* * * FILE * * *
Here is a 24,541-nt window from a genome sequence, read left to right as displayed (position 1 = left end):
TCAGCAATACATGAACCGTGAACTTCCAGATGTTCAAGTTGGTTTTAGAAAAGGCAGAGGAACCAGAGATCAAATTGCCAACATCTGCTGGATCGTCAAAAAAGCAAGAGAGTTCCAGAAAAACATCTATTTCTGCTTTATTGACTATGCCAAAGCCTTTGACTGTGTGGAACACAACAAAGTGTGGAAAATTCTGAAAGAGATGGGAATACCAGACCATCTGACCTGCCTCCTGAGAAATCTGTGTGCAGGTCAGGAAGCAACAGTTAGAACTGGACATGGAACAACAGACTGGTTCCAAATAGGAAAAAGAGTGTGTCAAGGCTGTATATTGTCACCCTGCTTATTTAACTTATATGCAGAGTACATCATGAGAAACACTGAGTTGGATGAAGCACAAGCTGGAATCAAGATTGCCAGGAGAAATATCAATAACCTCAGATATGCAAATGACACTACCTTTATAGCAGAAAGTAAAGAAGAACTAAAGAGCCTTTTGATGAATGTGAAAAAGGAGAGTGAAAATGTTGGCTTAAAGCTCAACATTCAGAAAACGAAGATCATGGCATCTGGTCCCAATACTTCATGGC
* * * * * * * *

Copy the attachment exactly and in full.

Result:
Here is a 24,541-nt window from a genome sequence, read left to right as displayed (position 1 = left end):
TCAGCAATACATGAACCGTGAACTTCCAGATGTTCAAGTTGGTTTTAGAAAAGGCAGAGGAACCAGAGATCAAATTGCCAACATCTGCTGGATCGTCAAAAAAGCAAGAGAGTTCCAGAAAAACATCTATTTCTGCTTTATTGACTATGCCAAAGCCTTTGACTGTGTGGAACACAACAAAGTGTGGAAAATTCTGAAAGAGATGGGAATACCAGACCATCTGACCTGCCTCCTGAGAAATCTGTGTGCAGGTCAGGAAGCAACAGTTAGAACTGGACATGGAACAACAGACTGGTTCCAAATAGGAAAAAGAGTGTGTCAAGGCTGTATATTGTCACCCTGCTTATTTAACTTATATGCAGAGTACATCATGAGAAACACTGAGTTGGATGAAGCACAAGCTGGAATCAAGATTGCCAGGAGAAATATCAATAACCTCAGATATGCAAATGACACTACCTTTATAGCAGAAAGTAAAGAAGAACTAAAGAGCCTTTTGATGAATGTGAAAAAGGAGAGTGAAAATGTTGGCTTAAAGCTCAACATTCAGAAAACGAAGATCATGGCATCTGGTCCCAATACTTCATGGC